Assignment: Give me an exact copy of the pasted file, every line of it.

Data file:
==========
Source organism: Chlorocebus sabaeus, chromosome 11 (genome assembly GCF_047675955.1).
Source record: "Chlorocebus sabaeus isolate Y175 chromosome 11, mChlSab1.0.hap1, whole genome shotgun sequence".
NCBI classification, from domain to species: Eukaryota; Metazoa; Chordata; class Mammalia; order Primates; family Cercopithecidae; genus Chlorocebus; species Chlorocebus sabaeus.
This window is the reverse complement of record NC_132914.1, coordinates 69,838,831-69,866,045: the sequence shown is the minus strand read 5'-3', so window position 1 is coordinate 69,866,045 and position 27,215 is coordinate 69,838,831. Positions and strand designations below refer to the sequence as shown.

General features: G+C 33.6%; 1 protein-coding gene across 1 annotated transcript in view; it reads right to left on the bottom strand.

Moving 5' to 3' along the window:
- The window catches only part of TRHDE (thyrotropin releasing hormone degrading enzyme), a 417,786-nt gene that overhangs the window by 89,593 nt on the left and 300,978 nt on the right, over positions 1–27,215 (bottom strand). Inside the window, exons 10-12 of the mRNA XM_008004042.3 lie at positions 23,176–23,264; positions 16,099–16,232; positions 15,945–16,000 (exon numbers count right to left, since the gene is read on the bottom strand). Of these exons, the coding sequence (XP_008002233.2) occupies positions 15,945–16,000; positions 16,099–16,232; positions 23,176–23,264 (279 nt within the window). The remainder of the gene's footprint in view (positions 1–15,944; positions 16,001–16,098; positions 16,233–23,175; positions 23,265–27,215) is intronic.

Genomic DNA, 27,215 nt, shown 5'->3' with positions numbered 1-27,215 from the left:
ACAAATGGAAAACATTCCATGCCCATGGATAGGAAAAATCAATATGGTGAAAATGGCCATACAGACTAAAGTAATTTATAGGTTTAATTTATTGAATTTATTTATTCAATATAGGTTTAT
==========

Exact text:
Source organism: Chlorocebus sabaeus, chromosome 11 (genome assembly GCF_047675955.1).
Source record: "Chlorocebus sabaeus isolate Y175 chromosome 11, mChlSab1.0.hap1, whole genome shotgun sequence".
NCBI classification, from domain to species: Eukaryota; Metazoa; Chordata; class Mammalia; order Primates; family Cercopithecidae; genus Chlorocebus; species Chlorocebus sabaeus.
This window is the reverse complement of record NC_132914.1, coordinates 69,838,831-69,866,045: the sequence shown is the minus strand read 5'-3', so window position 1 is coordinate 69,866,045 and position 27,215 is coordinate 69,838,831. Positions and strand designations below refer to the sequence as shown.

General features: G+C 33.6%; 1 protein-coding gene across 1 annotated transcript in view; it reads right to left on the bottom strand.

Moving 5' to 3' along the window:
- The window catches only part of TRHDE (thyrotropin releasing hormone degrading enzyme), a 417,786-nt gene that overhangs the window by 89,593 nt on the left and 300,978 nt on the right, over positions 1–27,215 (bottom strand). Inside the window, exons 10-12 of the mRNA XM_008004042.3 lie at positions 23,176–23,264; positions 16,099–16,232; positions 15,945–16,000 (exon numbers count right to left, since the gene is read on the bottom strand). Of these exons, the coding sequence (XP_008002233.2) occupies positions 15,945–16,000; positions 16,099–16,232; positions 23,176–23,264 (279 nt within the window). The remainder of the gene's footprint in view (positions 1–15,944; positions 16,001–16,098; positions 16,233–23,175; positions 23,265–27,215) is intronic.

Genomic DNA, 27,215 nt, shown 5'->3' with positions numbered 1-27,215 from the left:
ACAAATGGAAAACATTCCATGCCCATGGATAGGAAAAATCAATATGGTGAAAATGGCCATACAGACTAAAGTAATTTATAGGTTTAATTTATTGAATTTATTTATTCAATATAGGTTTAT